Preventing Childhood Bullying

Bullying has long been considered an unfortunate but inevitable childhood rite of passage. Increasingly, however, it is seen as a problem that can and should be proactively addressed. Many schools and child advocacy organizations have begun to provide social-emotional education, bullying prevention initiatives and effective interventions.

In our roles as caregivers, mentors and advocates, we can act as additional sources of support to the children enrolled as Littles at BBBS to help them prevent or cope with bullying.

The U.S. Department of Health and Human Services (DHHS) defines bullying as “unwanted, aggressive behavior among school-age children that involves a real or perceived power imbalance. The behavior is repeated, or has the potential to be repeated, over time.”

Bullying includes not just physical violence, but also aggression that is verbal (threats, name-calling, inappropriate sexual comments) and social (exclusion, rumor spreading, public embarrassment). As children increasingly use digital and online communications, cyberbullying has added an extra dimension of complexity to the problem.

The impact of this aggressive behavior is widespread, negatively affecting everyone involved, not just the children being bullied. While children who are bullied are more likely to experience depression, anxiety, health complaints and decreased academic achievement and participation, children who bully are more likely to abuse drugs in adolescence and adulthood, drop out of school, have criminal convictions and be abusive to partners, spouses and children as adults. Children who witness bullying but do not intervene, known as “bystanders”, also experience negative outcomes and are more prone to substance abuse and mental health problems, and are more likely to miss or skip school.

Barri Rosenbluth, Senior Director of the Expect Respect program at Austin’s SAFE Alliance, also emphasizes that bullying exists as part of a “continuum of aggressive behavior in relationships.”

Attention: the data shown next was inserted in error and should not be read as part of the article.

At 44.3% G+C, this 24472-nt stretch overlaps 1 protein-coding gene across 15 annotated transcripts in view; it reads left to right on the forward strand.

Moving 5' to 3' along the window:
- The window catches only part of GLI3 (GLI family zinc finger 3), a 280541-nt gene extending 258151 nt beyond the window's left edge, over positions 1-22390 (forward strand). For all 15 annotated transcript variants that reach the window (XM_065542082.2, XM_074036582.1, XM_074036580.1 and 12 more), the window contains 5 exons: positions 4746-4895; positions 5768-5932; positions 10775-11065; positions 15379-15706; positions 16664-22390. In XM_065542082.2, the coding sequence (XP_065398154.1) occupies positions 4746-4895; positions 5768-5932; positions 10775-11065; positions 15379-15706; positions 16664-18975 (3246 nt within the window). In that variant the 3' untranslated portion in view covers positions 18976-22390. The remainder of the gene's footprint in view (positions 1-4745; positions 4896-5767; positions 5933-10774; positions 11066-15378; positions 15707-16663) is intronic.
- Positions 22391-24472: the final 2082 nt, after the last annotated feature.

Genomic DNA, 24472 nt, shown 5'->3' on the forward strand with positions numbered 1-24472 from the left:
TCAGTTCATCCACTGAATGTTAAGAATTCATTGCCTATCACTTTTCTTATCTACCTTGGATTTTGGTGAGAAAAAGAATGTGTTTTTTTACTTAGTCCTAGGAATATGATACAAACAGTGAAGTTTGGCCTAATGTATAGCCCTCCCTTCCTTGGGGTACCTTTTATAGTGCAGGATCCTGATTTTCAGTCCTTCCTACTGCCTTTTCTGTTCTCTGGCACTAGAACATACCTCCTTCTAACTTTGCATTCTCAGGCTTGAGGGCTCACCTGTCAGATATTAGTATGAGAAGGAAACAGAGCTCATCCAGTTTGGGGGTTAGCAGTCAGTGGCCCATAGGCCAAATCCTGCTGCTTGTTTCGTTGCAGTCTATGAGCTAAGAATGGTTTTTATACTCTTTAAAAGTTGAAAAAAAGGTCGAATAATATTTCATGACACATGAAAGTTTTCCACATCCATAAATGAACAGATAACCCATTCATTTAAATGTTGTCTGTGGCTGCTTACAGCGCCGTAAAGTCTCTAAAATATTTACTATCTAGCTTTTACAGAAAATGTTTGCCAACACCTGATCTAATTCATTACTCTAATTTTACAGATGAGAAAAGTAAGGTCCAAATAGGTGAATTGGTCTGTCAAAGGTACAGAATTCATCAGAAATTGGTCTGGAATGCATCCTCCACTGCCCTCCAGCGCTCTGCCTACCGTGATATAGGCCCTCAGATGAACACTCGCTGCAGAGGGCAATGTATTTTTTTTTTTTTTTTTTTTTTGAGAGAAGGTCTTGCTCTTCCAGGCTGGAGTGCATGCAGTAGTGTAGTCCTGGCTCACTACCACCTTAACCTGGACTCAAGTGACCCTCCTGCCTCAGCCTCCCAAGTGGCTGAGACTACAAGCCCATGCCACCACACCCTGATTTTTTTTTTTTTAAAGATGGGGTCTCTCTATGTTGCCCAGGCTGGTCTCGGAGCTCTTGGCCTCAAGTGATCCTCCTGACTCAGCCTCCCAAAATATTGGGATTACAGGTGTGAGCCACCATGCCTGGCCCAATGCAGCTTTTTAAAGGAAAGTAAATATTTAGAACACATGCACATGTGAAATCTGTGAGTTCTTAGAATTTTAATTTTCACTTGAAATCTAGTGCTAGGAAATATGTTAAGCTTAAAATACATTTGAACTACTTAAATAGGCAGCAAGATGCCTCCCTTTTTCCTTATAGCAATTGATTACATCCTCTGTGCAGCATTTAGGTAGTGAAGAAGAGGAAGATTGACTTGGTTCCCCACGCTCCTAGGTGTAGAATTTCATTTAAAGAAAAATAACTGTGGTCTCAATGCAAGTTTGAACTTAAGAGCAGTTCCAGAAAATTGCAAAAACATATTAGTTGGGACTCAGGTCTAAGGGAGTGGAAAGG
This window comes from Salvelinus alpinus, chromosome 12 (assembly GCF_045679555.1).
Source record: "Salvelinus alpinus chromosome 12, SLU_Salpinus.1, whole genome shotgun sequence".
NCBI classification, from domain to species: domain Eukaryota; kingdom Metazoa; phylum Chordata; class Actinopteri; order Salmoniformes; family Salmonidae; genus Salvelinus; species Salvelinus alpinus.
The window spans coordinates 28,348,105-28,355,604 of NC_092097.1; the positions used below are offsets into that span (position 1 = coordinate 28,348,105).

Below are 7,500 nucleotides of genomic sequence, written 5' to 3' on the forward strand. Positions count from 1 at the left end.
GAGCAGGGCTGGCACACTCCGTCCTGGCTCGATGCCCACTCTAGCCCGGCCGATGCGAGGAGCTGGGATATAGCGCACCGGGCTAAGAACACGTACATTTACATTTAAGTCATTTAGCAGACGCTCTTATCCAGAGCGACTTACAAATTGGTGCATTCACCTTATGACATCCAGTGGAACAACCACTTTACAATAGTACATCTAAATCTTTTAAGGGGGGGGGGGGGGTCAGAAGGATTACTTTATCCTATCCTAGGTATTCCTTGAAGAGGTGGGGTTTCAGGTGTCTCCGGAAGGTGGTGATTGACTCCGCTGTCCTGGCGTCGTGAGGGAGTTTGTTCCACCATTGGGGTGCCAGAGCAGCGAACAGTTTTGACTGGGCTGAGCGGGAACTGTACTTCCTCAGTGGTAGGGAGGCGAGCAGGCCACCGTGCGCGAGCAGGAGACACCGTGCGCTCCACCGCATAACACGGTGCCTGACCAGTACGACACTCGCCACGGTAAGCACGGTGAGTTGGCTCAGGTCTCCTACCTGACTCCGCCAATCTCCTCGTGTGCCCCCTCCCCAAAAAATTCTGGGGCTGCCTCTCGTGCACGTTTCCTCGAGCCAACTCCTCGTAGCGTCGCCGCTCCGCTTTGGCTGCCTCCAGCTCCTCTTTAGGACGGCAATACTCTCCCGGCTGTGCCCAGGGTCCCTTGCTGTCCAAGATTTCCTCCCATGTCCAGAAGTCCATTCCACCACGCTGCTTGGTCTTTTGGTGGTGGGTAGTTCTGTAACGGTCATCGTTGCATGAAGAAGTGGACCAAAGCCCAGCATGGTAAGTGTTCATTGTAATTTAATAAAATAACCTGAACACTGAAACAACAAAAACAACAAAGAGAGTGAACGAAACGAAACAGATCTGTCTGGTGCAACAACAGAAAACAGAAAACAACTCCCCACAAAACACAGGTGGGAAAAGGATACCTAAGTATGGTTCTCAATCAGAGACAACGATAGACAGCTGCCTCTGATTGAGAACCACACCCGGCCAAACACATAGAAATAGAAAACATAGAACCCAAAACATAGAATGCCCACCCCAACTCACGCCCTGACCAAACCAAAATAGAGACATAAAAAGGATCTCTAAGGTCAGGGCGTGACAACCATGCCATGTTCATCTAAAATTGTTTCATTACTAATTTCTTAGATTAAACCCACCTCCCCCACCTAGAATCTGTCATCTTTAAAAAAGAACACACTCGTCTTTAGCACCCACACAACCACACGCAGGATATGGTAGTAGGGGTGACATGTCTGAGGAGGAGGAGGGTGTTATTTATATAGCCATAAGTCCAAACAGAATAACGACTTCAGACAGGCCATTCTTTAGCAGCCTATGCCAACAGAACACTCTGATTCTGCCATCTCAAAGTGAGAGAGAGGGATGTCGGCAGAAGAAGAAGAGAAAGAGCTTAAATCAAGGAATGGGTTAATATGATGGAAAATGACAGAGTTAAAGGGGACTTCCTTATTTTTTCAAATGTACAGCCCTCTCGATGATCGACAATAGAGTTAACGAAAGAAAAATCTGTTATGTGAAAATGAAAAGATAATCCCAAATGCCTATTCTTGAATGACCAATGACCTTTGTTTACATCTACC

“There are often not clear lines that separate bullying, harassment and dating violence,” she says. “Bullying in elementary school can morph into harassment in middle school and dating violence in high school. It’s the same type of aggressive behavior.”

The Expect Respect program works to promote healthy relationships and prevent bullying and abuse in many ways, including school-based support groups and counseling for children having trouble with peer relationships and who are at risk of behaving as bullies or being bullied.

“Working to prevent bullying in the elementary school years is a powerful way to prevent harassment and dating violence later on,” says Barri.

Recognizing the scope and long-term impact of bullying, the Austin Independent School District worked with SAFE to create an official district-wide policy that addresses bullying, harassment and violence through preventive education as well as formal reporting, investigation and protection procedures.

With the goal of providing a positive school climate and an environment that is free of bullying, harassment and violence, AISD’s Respect for All initiative also provides the Second Step social-emotional learning curriculum in many elementary and middle schools; promotes No Place for Hate clubs that create schoolwide projects to prevent bullying and increase inclusivity; supports the high school-based Gay Straight Alliance that works to educate students and fight discrimination, harassment and violence against gay, lesbian, transgendered and questioning youth; and trains middle and high school student leaders to identify bullying behavior and help stop it with the Where Everybody Belongs program.